Tag Archives: road-trips


It’s a tradition that August is a time for travel and when someone says ‘travel’ nowadays, I think ‘Road Trip.’ While I’ve recently lost my main travel partner, my daughter, to marriage, I can speculate that some time in the hopefully not too distant future, I might be relegated to a back seat, overseeing child or children, while husband and wife share driving to some enchanting site I’ve longed to see.

Road trips for me were initiated when I was still very young, way back in the ’Fifties. My family took off every Christmas-time to Florida in order to be with my great-aunts and their families who had moved down from NYC. Since my grandmother was one of eleven children, there were quite a few of these great aunts along with offspring, a giant family my own daughter has sadly been denied. The trip down took three days in a car that insisted on getting a perennial flat tire. We would pull off the road and my father would bravely remove jack and spare from the trunk but inevitably someone would stop to help us—for which we all sent up prayers of thanks. My father would always try to ‘tip’ the savior and sometimes it was pocketed with thanks, sometimes rejected, but it didn’t matter—we were off! Other years, the radiator overheated, another persistent problem in those days, and it often saw us sitting by the side of the road, a plume of steam like a genie from a bottle coming from the raised hood. One time we were able to pull into a diner. Believe it or not, my father went in to ask for water for the radiator and the waitress refused to give it to him. We were down south at that point and I think she just had a ‘thing’ against northerners perhaps. Another, more kind-hearted waitress came rushing out with a pitcher for us.

Yet another foible of road travel in my youth was car sickness, from which I suffered often. I would moan from the back, my father would pull over and I would throw up out the door. Okay, so this is not a pretty picture—apologies. But once my dad pulled onto the soft shoulder—which were rampant in the days before freeways—and my mother slammed the back door shut without looking, screaming for him to pull off. She caught my finger. Skin and bone were sticking out and it remains crooked to this day.

The traditions of that trip south stay with me. Burma shave signs lined the road at frequent intervals. Burma shave was a brushless shaving cream, and their advertising was a series of signs along the road with what would now be considered advertising ‘jingles’, or alternatively common sense warnings about driving or, apparently, some political propaganda during WWII. Keep well / To the right / Of the oncoming car / Get your close shaves / From the half pound jar/ Burma Shave. That bearded devil/ Is forced/ To dwell/ In the only place/ Where they don’t sell/ Burma Shave. Cattle crossing/ Means go slow/ That old bull/ Is some/ cow’s beau/ Burma Shave. Apparently, John McCain’s camp tried using the same promotion strategy with slogans against Obama without success.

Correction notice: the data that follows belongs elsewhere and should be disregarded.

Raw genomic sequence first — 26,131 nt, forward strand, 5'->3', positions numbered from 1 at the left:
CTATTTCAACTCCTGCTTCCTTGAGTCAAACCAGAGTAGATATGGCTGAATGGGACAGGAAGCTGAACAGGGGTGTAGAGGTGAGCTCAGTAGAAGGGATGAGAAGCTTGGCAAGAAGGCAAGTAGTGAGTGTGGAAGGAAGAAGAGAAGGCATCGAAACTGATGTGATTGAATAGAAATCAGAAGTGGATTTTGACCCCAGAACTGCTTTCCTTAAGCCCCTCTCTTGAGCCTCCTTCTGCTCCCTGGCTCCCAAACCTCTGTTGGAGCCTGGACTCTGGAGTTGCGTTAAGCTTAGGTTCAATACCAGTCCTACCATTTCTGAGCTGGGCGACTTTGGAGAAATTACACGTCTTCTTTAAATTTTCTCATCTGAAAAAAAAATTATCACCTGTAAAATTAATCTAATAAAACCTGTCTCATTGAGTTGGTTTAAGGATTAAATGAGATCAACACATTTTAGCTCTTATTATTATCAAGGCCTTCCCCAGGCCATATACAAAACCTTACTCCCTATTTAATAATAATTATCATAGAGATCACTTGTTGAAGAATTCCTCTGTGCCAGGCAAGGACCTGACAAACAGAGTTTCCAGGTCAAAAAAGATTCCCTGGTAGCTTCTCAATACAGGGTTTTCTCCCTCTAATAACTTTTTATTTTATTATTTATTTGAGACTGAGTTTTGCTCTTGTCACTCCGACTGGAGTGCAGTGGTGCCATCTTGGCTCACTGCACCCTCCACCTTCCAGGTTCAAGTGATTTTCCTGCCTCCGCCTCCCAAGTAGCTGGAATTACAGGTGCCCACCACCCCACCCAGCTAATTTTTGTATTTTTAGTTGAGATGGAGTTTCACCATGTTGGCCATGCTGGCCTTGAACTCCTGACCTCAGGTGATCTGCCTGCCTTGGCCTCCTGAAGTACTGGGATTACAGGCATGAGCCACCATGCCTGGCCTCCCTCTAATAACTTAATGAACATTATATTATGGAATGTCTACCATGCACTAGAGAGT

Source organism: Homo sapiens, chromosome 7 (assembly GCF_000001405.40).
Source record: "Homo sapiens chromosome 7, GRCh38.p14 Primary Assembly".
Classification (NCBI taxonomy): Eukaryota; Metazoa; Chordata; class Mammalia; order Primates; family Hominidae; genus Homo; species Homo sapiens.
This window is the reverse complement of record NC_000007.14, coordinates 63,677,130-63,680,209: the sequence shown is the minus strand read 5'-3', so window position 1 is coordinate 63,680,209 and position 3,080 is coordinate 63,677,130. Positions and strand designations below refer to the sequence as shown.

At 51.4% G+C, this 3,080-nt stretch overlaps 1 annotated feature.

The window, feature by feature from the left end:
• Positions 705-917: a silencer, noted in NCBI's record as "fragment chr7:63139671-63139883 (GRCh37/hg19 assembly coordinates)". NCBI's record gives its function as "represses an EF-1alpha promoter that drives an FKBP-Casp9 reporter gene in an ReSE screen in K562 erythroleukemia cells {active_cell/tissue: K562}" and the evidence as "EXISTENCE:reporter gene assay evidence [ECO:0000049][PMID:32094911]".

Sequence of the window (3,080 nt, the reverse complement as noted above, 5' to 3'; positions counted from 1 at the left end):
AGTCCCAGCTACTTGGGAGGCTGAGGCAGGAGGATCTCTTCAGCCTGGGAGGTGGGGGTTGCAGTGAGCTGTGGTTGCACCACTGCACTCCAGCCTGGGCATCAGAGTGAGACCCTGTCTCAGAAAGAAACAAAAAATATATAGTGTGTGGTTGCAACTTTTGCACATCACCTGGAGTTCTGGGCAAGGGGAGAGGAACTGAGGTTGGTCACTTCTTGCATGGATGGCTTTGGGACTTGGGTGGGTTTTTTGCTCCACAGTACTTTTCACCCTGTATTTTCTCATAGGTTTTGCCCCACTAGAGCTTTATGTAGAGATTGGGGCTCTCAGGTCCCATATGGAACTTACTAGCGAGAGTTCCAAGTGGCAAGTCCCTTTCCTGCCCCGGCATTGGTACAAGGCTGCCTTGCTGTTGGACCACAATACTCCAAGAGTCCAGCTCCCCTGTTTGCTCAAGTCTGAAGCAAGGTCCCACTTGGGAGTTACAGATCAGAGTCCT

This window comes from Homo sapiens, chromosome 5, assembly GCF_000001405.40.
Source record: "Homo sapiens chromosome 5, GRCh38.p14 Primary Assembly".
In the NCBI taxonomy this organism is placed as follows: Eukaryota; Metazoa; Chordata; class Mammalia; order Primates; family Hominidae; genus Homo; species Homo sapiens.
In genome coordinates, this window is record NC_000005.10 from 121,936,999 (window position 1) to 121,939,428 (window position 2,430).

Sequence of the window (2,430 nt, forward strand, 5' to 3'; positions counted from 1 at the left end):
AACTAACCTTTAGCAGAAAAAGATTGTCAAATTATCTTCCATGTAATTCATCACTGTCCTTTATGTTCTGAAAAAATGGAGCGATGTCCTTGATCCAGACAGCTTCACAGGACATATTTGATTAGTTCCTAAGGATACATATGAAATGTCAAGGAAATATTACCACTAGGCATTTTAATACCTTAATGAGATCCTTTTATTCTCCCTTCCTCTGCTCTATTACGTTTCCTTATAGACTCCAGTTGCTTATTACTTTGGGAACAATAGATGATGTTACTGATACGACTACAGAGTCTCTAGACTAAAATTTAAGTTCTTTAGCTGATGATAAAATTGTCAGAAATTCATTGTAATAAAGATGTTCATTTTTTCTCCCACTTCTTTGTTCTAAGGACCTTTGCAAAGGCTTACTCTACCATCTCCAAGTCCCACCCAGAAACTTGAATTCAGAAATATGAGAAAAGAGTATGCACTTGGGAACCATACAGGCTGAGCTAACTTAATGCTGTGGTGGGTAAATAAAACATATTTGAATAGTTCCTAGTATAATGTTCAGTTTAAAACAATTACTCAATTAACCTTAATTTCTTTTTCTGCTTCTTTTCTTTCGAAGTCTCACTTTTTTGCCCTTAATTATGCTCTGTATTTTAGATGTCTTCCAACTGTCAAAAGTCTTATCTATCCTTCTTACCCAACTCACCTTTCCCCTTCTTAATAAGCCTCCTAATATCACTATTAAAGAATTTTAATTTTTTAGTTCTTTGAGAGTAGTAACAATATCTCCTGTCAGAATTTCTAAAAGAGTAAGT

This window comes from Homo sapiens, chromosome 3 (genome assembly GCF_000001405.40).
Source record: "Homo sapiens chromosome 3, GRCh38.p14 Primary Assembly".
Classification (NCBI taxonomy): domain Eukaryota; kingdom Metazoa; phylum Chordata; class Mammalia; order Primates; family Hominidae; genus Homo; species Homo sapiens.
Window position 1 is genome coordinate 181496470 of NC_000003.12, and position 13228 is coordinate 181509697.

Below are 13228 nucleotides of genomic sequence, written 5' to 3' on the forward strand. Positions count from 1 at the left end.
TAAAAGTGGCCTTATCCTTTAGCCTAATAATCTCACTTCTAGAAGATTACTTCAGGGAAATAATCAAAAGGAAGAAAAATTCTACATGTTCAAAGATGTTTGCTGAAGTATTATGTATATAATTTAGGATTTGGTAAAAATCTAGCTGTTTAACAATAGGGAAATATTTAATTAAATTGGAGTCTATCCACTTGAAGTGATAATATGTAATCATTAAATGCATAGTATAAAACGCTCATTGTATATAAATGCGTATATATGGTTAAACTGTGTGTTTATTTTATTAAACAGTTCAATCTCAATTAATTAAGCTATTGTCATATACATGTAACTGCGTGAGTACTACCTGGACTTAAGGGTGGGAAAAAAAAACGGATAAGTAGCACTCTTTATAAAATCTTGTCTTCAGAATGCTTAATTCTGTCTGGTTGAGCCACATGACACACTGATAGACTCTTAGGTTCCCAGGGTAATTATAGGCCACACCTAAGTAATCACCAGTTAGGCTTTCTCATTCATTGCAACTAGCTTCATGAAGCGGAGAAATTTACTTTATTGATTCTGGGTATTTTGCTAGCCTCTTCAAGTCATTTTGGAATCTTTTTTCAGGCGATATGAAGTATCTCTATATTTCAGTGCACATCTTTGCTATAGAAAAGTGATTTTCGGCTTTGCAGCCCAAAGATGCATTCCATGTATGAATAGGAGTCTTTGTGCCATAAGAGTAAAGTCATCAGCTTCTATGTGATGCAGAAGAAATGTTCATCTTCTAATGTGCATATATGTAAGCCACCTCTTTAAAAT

Another tradition was stopping at Howard Johnson’s on the highway for lunch.

courtesy Christopher Ziemnokwicz/CZMarlin

always ended my meal with their ice cream cake roll—vanilla ice cream in a swirl of chocolate cake topped by hot fudge sauce. I can almost taste it now. And I long for the candies at Stuckey’s. Known for their pecan chocolates, my family gravitated toward chocolate covered cherries and chocolate covered flavored marshmallows. I’ve never been able to find these anywhere else and yet I can envisage them in their square shape as if it were yesterday. Now some of Stuckey’s items are available on line, but the chocolate covered marshmallows are not among the offerings.

When we reached the South the scenery changed markedly. Our motel would always be the highly kitsch ‘South of the Border’ in South Carolina. A complex which now encompasses two gas stations, a pharmacy, shops, and so on, even back in the fifties and early sixties it was huge. I left our room one night to get a candy bar from the dispenser and couldn’t find the room. I wandered for ages before finally, somehow (and at this stage I don’t remember how!) locating it. The motel’s Mexican theme remains today, and for those seeking a ’50s/ ’60s travel experience, this is the place.